GST stumps sports goods industry in Jalandhar

Vijay Kumar, who is a manufacturer and trader of shuttles, footballs, and gym equipment said there is around 90 per cent dip in the demand as even big buyers are not placing orders at the moment. He added that goods were also not being sold right now due to confusion over the tax system.

Written by Anju Agnihotri Chaba | Jalandhar | Published:July 5, 2017 2:41 am
GST rollout, GSt impacts, GST sports industry, GST Sports equipments, Jalandhar GST, Indian express, india news Jalandhar caters to 55 per cent demand of sports goods in the country

The Rs 1700-crore sports goods industry in Jalandhar has seen a 90 per cent drop in daily sale after the July 1 GST rollout. Industry insiders attributed the drop to confusion over the new tax regime and also the spike in prices with different sports goods being taxed between 12 to 28 per cent in comparison to 6.05 per cent tax on most items earlier. Industry representatives have now decided to meet BJP high command soon with a plea to bring down the tax rate.

Jalandhar caters to 55 per cent demand of sports goods in the country, with the industry’s domestic market being Rs 1300 crore, and exports being around Rs 400 crore. It gives direct or indirect employment to nearly 50,000 people. Nearly fifty per cent of the city’s sports goods industry is run by small and medium manufactures, who are mostly unorganised. This segment, which is used to selling goods in cash, has been confused over the new billing process.

“Out of the domestic market, around Rs 900 crore market is run by small and medium unorganised manufacturers, majority of which were exempted from even excise duty earlier…They are small manufacturers who run across the country to sell their goods and earning only enough to meet their basic needs,” said Ravinder Dhir, President Punjab Udhyog Veyopar Sena, adding that now they would come under tax regime directly or indirectly either at the time of selling or purchasing the raw material.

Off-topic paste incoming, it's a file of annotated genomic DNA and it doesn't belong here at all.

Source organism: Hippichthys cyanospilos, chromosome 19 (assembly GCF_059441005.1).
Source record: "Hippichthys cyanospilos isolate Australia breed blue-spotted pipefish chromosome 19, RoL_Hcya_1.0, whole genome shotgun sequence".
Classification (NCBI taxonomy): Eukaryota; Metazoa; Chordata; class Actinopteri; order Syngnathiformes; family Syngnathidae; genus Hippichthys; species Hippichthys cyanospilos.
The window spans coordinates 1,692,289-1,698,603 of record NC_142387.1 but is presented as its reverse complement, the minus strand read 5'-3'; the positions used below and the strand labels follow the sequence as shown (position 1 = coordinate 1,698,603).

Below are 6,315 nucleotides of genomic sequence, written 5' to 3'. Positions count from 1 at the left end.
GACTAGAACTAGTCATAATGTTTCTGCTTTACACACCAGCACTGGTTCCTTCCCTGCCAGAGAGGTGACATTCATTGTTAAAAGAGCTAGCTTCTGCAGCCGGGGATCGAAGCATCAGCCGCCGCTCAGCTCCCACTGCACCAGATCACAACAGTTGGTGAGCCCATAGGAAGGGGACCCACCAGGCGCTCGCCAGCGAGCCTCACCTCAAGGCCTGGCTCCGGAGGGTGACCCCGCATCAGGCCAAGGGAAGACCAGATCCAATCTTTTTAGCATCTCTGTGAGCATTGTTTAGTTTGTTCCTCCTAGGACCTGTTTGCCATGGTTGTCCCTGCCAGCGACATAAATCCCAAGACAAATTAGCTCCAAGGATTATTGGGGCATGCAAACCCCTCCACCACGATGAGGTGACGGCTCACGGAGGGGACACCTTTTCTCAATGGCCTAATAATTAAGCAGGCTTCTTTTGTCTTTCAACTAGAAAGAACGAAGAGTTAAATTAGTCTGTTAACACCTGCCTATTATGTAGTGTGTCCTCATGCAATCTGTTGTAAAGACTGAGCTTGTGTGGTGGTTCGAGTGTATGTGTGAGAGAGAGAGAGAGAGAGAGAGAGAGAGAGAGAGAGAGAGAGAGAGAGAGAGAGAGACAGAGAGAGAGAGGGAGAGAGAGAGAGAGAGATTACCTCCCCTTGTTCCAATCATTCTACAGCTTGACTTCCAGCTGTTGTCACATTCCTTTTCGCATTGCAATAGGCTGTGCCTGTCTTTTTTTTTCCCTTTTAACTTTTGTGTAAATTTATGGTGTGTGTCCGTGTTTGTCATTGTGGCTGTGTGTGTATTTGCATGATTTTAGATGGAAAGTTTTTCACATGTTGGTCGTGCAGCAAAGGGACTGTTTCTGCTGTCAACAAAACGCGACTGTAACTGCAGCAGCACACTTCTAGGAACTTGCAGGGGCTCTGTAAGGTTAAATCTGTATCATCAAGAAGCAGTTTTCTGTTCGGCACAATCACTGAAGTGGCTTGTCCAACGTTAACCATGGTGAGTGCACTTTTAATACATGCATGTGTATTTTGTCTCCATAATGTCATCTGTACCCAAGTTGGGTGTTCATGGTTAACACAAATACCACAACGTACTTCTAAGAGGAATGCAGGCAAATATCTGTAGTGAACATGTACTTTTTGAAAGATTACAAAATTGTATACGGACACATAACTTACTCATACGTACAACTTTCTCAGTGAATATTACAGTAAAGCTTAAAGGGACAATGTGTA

“Most of them would face huge losses and become unemployed ultimately as GST will favour big sports houses while these small manufacturer will be out of the industry,” claimed Dhir. An employee at the Montex showroom in Basti Nau area, which is s famous sports market, said: “We are sitting idle for past three days as all are confused and there is no demand for any sports item be it cricket bat, football, volleyball, badminton racket etc…”

Vijay Kumar, who is a manufacturer and trader of shuttles, footballs, and gym equipment said there is around 90 per cent dip in the demand as even big buyers are not placing orders at the moment. He added that goods were also not being sold right now due to confusion over the tax system.

“We have decided to meet BJP high command as there is no use of meeting Finance Minister Arun Jaitley,” said Dhir, adding that earlier they were assured that taxes would remain at par on sports goods even after the GST. “Earlier we faced huge trouble during demonetisation and now GST has added to our troubles,” said shuttle manufacturer Anil Kumar. He said that his raw material supplier was not clear about how to sell the material as of now, adding that ultimately consumers too will feel the burden of costly items due to high tax leading to less orders overall.

Sohan Ram, a worker at a shuttle making unit, said that his entire family, including his sons, stitch football to earn their living, but they were struggling to get work for the past few weeks in run up to GST implementation. A big sports house owner of Jalandhar, who requested anonymity, said that small manufacturers will have to follow GST rules or close business.

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